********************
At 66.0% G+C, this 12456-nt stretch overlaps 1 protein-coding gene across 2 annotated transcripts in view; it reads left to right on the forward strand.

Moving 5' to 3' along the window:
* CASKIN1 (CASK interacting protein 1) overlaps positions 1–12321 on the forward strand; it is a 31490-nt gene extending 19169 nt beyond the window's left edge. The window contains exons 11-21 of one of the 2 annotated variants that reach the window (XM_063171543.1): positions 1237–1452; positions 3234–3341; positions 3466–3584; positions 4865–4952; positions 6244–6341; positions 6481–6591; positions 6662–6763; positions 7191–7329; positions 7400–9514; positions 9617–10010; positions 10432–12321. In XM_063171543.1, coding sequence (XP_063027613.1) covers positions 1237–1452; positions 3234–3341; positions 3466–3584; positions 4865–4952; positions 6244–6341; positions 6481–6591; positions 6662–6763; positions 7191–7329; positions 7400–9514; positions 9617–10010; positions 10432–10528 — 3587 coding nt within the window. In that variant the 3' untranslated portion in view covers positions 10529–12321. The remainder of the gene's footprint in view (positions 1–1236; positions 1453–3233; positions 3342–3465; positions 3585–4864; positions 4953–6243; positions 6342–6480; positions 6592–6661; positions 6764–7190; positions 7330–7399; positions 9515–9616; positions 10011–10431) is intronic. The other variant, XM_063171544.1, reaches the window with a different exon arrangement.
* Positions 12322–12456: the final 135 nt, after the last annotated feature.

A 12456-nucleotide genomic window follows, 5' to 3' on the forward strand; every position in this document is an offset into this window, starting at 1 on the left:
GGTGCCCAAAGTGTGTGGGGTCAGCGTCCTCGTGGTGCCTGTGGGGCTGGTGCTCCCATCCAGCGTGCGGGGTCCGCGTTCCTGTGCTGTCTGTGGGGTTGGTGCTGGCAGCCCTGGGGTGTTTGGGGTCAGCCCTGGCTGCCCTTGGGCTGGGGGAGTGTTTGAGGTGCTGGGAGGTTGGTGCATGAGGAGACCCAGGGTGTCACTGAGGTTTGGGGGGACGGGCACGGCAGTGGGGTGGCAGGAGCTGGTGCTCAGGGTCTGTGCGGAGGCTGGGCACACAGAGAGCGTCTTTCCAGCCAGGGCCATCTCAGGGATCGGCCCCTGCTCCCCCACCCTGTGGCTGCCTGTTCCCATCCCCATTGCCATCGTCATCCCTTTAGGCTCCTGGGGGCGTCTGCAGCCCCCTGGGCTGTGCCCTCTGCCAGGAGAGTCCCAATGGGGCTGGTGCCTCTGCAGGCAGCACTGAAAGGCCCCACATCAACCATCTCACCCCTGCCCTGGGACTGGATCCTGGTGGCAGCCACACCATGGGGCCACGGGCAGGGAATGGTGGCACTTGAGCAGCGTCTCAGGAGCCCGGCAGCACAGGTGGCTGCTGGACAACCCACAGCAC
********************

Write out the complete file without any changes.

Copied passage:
At 66.0% G+C, this 12456-nt stretch overlaps 1 protein-coding gene across 2 annotated transcripts in view; it reads left to right on the forward strand.

Moving 5' to 3' along the window:
* CASKIN1 (CASK interacting protein 1) overlaps positions 1–12321 on the forward strand; it is a 31490-nt gene extending 19169 nt beyond the window's left edge. The window contains exons 11-21 of one of the 2 annotated variants that reach the window (XM_063171543.1): positions 1237–1452; positions 3234–3341; positions 3466–3584; positions 4865–4952; positions 6244–6341; positions 6481–6591; positions 6662–6763; positions 7191–7329; positions 7400–9514; positions 9617–10010; positions 10432–12321. In XM_063171543.1, coding sequence (XP_063027613.1) covers positions 1237–1452; positions 3234–3341; positions 3466–3584; positions 4865–4952; positions 6244–6341; positions 6481–6591; positions 6662–6763; positions 7191–7329; positions 7400–9514; positions 9617–10010; positions 10432–10528 — 3587 coding nt within the window. In that variant the 3' untranslated portion in view covers positions 10529–12321. The remainder of the gene's footprint in view (positions 1–1236; positions 1453–3233; positions 3342–3465; positions 3585–4864; positions 4953–6243; positions 6342–6480; positions 6592–6661; positions 6764–7190; positions 7330–7399; positions 9515–9616; positions 10011–10431) is intronic. The other variant, XM_063171544.1, reaches the window with a different exon arrangement.
* Positions 12322–12456: the final 135 nt, after the last annotated feature.

A 12456-nucleotide genomic window follows, 5' to 3' on the forward strand; every position in this document is an offset into this window, starting at 1 on the left:
GGTGCCCAAAGTGTGTGGGGTCAGCGTCCTCGTGGTGCCTGTGGGGCTGGTGCTCCCATCCAGCGTGCGGGGTCCGCGTTCCTGTGCTGTCTGTGGGGTTGGTGCTGGCAGCCCTGGGGTGTTTGGGGTCAGCCCTGGCTGCCCTTGGGCTGGGGGAGTGTTTGAGGTGCTGGGAGGTTGGTGCATGAGGAGACCCAGGGTGTCACTGAGGTTTGGGGGGACGGGCACGGCAGTGGGGTGGCAGGAGCTGGTGCTCAGGGTCTGTGCGGAGGCTGGGCACACAGAGAGCGTCTTTCCAGCCAGGGCCATCTCAGGGATCGGCCCCTGCTCCCCCACCCTGTGGCTGCCTGTTCCCATCCCCATTGCCATCGTCATCCCTTTAGGCTCCTGGGGGCGTCTGCAGCCCCCTGGGCTGTGCCCTCTGCCAGGAGAGTCCCAATGGGGCTGGTGCCTCTGCAGGCAGCACTGAAAGGCCCCACATCAACCATCTCACCCCTGCCCTGGGACTGGATCCTGGTGGCAGCCACACCATGGGGCCACGGGCAGGGAATGGTGGCACTTGAGCAGCGTCTCAGGAGCCCGGCAGCACAGGTGGCTGCTGGACAACCCACAGCAC